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Table of Contents and Executive Summary
2. Soil Moisture and Temperature
3. Vegetation and Land Cover
4. Soil Physical and Hydraulic Properties
5: Planetary Boundary Layer Studies
6. Satellite Data Acquisition
7. DOE ARM CART Program
|8. Oklahoma Mesonet Program|
10. Data Management and Availability
11. Science Investigations
12. Sampling Protocols
13. Local Information
15. List of Participants
5. PLANETARY BOUNDARY LAYER OBSERVATIONS
The boundary layer component of SGP97 is configured to primarily evaluate the influence of soil moisture on the local surface energy budget and the influence of mesoscale variability in the surface energy budget on the development of convective boundary layer. To the extent possible, attempts will be made to quantify the water vapor budget of the boundary layer (advection, entrainment, and evapotranspiration) using remotely sensed and in situ data.
5.1. Water Vapor Profiles
Aboard the Wallops P-3 aircraft together with ESTAR, the NASA Langley Research Center (LaRC) instrument, Lidar Atmospheric Sensing Experiment (LASE), will provide observations of atmospheric water vapor and aerosol profiles, and locations of cloud top along the flight track. The LASE instrument is a compact and highly engineered differential absorption lidar (DIAL) system that has completed its development and validation aboard the high-altitude ER-2 aircraft (Higdon et al., 1994; Browell et al., 1996); the lidar parameters are given in Table 7.
Differential Absorption Lidar (DIAL) is an active remote sensing technique that takes advantage of the absorption of the pulsed laser light along the beam direction to obtain the concentration of the molecular species that causes the selective absorption. In practice, two laser pulses are transmitted near simultaneously one at the peak of the absorption line called the "on-line" and another in the wing of the absorption line called the "off-line". An illustration of the DIAL principle is given in Figure 21. If Pon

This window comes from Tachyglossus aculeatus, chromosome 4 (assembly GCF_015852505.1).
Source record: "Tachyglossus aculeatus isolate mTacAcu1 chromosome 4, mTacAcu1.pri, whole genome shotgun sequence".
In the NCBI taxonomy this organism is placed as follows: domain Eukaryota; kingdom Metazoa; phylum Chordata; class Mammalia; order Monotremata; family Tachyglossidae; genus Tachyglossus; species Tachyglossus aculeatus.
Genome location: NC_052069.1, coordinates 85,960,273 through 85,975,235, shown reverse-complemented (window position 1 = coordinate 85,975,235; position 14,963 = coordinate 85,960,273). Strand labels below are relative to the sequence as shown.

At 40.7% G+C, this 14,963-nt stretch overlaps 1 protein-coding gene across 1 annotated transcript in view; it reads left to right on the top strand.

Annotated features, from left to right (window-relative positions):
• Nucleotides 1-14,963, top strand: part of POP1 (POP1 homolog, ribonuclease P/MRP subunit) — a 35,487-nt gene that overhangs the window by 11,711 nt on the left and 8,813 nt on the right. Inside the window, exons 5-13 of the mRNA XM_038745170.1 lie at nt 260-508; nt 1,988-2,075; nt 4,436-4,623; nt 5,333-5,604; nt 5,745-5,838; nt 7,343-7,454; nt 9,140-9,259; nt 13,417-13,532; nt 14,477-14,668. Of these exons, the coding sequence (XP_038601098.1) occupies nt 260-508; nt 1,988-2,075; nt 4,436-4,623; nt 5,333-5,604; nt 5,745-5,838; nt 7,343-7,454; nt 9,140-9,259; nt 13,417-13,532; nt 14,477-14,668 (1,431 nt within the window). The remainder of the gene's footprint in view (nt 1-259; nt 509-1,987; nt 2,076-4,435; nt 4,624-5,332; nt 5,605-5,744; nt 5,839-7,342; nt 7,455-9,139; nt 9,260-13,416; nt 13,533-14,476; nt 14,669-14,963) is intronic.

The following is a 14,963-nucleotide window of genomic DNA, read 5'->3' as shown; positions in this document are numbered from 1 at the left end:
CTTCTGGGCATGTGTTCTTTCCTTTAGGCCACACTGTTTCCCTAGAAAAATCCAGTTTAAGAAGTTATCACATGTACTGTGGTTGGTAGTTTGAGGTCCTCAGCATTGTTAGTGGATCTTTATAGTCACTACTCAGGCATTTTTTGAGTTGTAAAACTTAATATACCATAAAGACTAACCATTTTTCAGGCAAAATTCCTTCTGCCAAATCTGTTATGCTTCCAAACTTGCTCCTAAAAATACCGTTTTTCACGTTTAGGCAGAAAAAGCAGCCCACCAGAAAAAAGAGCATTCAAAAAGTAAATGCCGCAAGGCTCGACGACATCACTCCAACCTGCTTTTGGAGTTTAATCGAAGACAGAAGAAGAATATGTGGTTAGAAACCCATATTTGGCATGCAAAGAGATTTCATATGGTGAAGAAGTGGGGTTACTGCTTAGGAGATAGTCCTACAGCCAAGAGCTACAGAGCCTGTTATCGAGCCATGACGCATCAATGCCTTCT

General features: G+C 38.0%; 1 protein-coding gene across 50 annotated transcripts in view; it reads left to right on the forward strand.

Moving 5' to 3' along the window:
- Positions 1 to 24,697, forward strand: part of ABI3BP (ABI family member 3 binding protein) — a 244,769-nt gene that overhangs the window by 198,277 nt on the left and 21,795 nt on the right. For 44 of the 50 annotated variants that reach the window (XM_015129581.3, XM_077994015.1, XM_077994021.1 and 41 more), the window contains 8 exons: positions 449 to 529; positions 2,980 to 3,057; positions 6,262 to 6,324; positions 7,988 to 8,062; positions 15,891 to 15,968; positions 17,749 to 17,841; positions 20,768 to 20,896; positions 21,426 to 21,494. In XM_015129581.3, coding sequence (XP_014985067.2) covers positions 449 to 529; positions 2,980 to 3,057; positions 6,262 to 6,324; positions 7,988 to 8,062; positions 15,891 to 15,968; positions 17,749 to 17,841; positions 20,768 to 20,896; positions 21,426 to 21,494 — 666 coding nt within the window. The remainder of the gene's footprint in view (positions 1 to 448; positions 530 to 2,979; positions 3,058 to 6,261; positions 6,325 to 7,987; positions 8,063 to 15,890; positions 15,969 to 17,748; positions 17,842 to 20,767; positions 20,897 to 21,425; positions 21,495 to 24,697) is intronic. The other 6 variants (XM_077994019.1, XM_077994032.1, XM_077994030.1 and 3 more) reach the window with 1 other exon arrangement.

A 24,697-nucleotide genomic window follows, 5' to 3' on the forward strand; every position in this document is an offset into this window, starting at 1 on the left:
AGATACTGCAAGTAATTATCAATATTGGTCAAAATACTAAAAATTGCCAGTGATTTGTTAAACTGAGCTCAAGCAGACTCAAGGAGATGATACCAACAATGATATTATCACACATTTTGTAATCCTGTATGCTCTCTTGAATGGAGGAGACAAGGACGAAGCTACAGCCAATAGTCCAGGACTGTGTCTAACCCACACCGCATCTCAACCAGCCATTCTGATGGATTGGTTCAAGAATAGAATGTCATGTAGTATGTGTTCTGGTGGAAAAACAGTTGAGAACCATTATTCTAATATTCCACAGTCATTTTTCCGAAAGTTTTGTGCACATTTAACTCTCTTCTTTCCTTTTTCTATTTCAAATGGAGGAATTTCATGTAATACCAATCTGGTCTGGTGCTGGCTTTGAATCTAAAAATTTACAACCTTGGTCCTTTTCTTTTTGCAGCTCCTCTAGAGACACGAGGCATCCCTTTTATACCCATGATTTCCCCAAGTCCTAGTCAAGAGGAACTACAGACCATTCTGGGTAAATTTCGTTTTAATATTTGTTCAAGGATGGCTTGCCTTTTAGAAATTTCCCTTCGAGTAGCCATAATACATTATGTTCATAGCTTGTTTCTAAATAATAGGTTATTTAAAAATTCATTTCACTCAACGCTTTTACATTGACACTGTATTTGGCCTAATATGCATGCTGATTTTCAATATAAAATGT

and Poff denote power received "on-line" and "off-line", respectively, the average molecular number density between ranges R1 and R2 is calculated using the relation:
|2 D s (R2- R1)||Pon(R2) Poff(R1)|
The advantage of the DIAL method is that it can be used to obtain range-resolved profiles of atmospheric gases with high vertical resolution. In addition to measuring gas concentration profiles, high spatial resolution aerosol backscattering distributions are simultaneously obtained as part of the DIAL measurement using the off-line lidar signals. DIAL offers the advantage of adjusting vertical and/or horizontal resolution by averaging the lidar data that are collected at a very high resolution. With the DIAL method, lidar measurements can be made during day or night and between and above cloudy regions in the atmosphere.
|Table 7. LASE H2O DIAL Parameters|
|ENERGY||150 MJ (ON & OFF)|
|REP. RATE||5 HZ|
|BEAM DIVERGENCE||0.60 MR|
|PULSE WIDTH||50 NS|
|AREA (EFFECTIVE)||0.11 M2|
|FIELD OF VIEW||1.1 MR|
|FILTER BANDWIDTH ( Dl>||0.4 NM (DAY) 1.0 NM (NIGHT)|
|OPTICAL TRANSMITTANCE (TOTAL)||29% (DAY) 49% (NIGHT)|
|DETECTOR EFFICIENCY||80% APD (SI)|
|NOISE EQ. POWER||2.5 X 10-14 W/HZ12 (AT 1.6 MHZ)|
|EXCESS NOISE FACTOR (APD)||2.5|
In the current mode of operation LASE operates locked to a strong water vapor line and electronically tunes to any spectral position on the absorption line profile. This permits the choice of suitable absorption cross-sections for optimum measurements over a wide range of water vapor concentrations in the atmosphere. In addition, electronic tuning allows the system to rapidly take data over two or three water vapor concentration ranges. This unique method of operation permits rapid and flexible absorption cross-section sampling capability and provides water vapor measurements over the entire troposphere on one aircraft pass. This new method of using two water vapor absorption cross-sections from a single water line (one on the line center and one on the side of the line) was implemented and tested during the LASE validation experiment in September 1995; the intercomparison with a number in situ and remote sensors from the ground and other aircraft demonstrated the accuracy, reliability, and dynamic range of LASE measurements.